It needed a company like Tangiers Mutual to dream up a racket like that.
The term "uninsurables" to most insurance companies means those people
whose jobs or habitats make them too likely as prospects for obituaries.
To Tangiers Mutual, uninsurables are people who have money the company
can't get at.

"Now," said Henderson importantly, "we come to the problem at hand." He
ruffled his up-to-now-neat In basket and finally found the folder he
wanted. He studied the blank exterior of this folder for a few seconds,
pursing his lips at it, and said, "One of our clients under the Double
R-P was a man named Jafe McCann."

"Was?" I echoed.

He squinted at me, then nodded at my sharpness. "That's right, he's
dead." He sighed heavily and tapped the folder with all those pudgy
fingers. "Normally," he said, "that would be the end of it. File closed.
However, this time there are complications."

Naturally. Otherwise, he wouldn't be telling me about it. But
Henderson couldn't be rushed, and I knew it. I kept the alert look on my
face and thought of other things, while waiting for him to get to the
point.

"Two weeks after Jafe McCann's death," Henderson said, "we received a
cash-return form on his policy."

"A cash-return form?" I'd never heard of such a thing. It didn't sound
like anything Tangiers Mutual would have anything to do with. We never
return cash.

* * *

"It's something special in this case," he explained. "You see, this
isn't an insurance policy, it's a retirement plan, and the client can
withdraw from the retirement plan at any time, and have seventy-five per
cent of his paid-up premiums returned to him. It's, uh, the law in plans
such as this."

"Oh," I said. That explained it. A law that had snuck through the World
Finance Code Commission while the insurance lobby wasn't looking.

"But you see the point," said Henderson. "This cash-return form arrived
two weeks after the client's death."

"You said there weren't any beneficiaries," I pointed out.

"Of course. But the form was sent in by the man's partner, one Ab
Karpin. McCann left a hand-written will bequeathing all his possessions
to Karpin. Since, according to Karpin, this was done before McCann's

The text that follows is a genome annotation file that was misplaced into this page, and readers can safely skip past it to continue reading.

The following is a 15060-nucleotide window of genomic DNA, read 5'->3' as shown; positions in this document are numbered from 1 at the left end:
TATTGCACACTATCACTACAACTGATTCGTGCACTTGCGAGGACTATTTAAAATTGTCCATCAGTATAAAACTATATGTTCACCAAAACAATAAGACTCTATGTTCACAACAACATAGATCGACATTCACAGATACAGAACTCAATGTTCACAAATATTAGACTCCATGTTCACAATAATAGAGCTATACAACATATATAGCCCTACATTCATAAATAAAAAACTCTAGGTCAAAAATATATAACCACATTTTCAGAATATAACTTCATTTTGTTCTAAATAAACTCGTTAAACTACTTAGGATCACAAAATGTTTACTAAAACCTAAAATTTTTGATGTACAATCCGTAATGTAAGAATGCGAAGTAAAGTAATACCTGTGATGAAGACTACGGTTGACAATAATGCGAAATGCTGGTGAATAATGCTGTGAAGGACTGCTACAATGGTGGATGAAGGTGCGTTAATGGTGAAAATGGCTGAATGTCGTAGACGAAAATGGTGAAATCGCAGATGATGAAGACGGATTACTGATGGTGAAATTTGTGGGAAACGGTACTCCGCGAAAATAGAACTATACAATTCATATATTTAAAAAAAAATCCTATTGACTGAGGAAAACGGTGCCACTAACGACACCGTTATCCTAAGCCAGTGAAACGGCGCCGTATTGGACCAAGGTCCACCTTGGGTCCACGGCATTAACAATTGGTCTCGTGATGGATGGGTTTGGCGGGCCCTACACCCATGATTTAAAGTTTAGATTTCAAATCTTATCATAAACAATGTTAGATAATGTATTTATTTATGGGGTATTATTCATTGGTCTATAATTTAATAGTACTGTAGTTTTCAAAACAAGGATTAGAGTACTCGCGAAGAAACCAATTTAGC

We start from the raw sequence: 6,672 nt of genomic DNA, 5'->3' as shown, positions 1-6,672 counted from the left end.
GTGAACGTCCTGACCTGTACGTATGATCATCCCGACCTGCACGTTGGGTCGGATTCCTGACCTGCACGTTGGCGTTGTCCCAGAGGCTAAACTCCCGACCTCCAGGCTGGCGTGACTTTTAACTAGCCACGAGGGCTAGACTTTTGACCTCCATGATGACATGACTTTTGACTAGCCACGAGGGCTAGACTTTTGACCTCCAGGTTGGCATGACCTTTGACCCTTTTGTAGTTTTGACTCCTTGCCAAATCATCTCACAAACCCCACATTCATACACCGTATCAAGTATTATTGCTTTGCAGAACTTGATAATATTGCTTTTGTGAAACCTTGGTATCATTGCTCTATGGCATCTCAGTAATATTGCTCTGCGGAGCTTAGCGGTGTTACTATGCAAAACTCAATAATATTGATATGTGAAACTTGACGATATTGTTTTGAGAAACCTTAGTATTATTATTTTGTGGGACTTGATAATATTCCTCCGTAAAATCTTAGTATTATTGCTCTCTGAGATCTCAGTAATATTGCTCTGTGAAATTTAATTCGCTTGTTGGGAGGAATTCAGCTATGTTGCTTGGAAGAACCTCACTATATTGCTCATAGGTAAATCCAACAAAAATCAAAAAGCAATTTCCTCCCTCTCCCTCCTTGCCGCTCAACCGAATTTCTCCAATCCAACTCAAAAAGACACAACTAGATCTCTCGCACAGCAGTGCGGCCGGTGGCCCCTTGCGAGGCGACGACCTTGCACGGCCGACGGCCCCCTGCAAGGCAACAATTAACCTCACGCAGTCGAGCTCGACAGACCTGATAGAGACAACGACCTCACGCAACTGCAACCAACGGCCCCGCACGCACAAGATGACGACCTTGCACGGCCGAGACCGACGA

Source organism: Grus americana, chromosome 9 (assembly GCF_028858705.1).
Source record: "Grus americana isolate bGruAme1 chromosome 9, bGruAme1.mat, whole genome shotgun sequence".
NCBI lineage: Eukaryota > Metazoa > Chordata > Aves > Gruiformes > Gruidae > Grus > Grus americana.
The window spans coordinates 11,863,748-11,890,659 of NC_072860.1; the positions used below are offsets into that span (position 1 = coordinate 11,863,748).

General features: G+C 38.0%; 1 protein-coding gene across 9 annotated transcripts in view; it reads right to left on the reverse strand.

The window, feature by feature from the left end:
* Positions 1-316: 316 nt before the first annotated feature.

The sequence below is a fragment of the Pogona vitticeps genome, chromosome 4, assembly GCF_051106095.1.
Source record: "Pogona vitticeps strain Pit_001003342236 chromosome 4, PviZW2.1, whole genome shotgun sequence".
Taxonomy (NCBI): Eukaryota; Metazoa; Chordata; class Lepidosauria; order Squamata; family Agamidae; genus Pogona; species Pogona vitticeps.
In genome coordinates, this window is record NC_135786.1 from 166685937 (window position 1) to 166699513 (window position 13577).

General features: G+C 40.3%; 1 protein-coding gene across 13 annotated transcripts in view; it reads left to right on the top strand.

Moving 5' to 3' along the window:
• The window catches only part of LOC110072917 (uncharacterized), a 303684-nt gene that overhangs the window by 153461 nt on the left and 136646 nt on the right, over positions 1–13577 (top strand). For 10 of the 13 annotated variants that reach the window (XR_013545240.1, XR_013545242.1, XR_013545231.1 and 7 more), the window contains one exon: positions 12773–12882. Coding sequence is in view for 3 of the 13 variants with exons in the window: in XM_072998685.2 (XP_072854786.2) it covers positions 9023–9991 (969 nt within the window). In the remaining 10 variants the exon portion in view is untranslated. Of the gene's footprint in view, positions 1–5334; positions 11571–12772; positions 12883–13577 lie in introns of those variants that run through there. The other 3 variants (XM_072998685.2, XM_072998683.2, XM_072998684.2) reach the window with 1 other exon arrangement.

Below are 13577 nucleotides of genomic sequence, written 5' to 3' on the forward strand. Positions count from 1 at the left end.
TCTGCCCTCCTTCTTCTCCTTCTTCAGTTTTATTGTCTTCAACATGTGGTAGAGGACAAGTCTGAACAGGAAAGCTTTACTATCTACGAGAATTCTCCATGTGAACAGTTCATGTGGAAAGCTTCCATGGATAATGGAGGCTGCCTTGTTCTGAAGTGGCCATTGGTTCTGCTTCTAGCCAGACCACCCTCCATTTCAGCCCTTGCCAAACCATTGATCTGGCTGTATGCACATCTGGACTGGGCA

death, the premium money cannot be considered part of the policy, but as
part of McCann's cash-on-hand. And Karpin wants it."

"It can't be that much, can it?" I asked. I was trying my best to point
out to him that the company would spend more than it would save if it
sent me all the way out to the asteroids, a prospect I could feel coming
and one which I wasn't ready to cry hosannah over.

"McCann died," Henderson said ponderously, "at the age of fifty-six. He
had set his retirement age at sixty. He took out the policy at the age
of thirty-four, with monthly payments of fifty credits. Figure it out
for yourself."

I did--in my head--and came up with a figure of thirteen thousand and
two hundred credits. Seventy-five per cent of that would be nine
thousand and nine hundred credits. Call it ten thousand credits even.

I had to admit it. It was worth the trip.

"I see," I said sadly.

"Now," said Henderson, "the conditions--the circumstances--of McCann's
death are somewhat suspicious. And so is the cash-return form itself."

"There's a chance it's a forgery?"

"One would think so," he said. "But our handwriting experts have worn
themselves out with that form, comparing it with every other single
scrap of McCann's writing they can find. And their conclusion is that
not only is it genuinely McCann's handwriting, but it is McCann's
handwriting at age fifty-six."

"So McCann must have written it," I said. "Under duress, do you think?"

"I have no idea," said Henderson complacently. "That's what you're
supposed to find out. Oh, there's just one more thing."

I did my best to make my ears perk.

"I told you that McCann's death occurred under somewhat suspicious
circumstances."

"Yes," I agreed, "you did."